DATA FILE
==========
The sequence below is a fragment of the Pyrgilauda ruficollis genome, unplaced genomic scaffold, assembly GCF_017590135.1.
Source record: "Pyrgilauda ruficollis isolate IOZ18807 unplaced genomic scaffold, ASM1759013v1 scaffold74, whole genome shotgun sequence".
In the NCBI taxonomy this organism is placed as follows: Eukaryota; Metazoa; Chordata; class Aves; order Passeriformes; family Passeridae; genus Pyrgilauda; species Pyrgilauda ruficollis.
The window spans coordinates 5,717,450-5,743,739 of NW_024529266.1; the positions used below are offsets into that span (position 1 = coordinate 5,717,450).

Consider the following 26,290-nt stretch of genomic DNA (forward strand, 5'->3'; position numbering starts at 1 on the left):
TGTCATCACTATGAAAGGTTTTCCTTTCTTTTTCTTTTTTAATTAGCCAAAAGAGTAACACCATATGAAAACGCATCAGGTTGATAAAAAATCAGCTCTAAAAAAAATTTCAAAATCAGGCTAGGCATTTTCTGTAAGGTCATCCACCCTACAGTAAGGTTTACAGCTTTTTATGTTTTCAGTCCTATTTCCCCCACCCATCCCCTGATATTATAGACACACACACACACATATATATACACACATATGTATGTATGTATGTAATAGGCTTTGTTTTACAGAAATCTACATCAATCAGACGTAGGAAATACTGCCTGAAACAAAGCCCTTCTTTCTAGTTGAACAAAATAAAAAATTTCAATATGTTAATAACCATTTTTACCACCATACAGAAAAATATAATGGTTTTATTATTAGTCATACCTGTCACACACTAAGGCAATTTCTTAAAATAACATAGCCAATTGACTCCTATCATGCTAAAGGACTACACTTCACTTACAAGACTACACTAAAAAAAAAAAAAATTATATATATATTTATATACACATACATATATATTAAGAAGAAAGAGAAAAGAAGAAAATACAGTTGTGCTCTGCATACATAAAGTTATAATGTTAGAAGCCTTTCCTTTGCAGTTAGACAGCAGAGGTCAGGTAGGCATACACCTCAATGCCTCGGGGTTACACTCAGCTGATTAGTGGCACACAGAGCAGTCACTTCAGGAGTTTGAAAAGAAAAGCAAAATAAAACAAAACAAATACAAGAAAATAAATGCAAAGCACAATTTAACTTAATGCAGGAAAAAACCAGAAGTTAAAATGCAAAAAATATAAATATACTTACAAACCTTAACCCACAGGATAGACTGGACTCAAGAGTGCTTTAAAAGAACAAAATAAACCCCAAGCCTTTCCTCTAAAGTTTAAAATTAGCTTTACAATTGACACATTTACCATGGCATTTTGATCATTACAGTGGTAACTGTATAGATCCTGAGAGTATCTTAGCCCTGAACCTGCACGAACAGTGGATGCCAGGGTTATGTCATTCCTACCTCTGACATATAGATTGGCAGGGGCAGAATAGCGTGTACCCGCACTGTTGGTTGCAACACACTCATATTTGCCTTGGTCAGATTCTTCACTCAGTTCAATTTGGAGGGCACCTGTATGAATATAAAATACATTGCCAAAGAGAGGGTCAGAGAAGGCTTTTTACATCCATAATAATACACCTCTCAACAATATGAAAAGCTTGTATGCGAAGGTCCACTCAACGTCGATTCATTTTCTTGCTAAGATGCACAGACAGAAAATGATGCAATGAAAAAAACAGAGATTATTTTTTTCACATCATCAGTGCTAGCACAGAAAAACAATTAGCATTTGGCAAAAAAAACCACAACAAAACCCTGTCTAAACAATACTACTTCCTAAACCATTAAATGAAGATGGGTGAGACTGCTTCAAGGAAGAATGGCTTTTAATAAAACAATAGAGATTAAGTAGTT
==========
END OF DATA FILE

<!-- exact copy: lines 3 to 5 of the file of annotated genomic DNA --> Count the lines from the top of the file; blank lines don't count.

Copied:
In the NCBI taxonomy this organism is placed as follows: Eukaryota; Metazoa; Chordata; class Aves; order Passeriformes; family Passeridae; genus Pyrgilauda; species Pyrgilauda ruficollis.
The window spans coordinates 5,717,450-5,743,739 of NW_024529266.1; the positions used below are offsets into that span (position 1 = coordinate 5,717,450).

Consider the following 26,290-nt stretch of genomic DNA (forward strand, 5'->3'; position numbering starts at 1 on the left):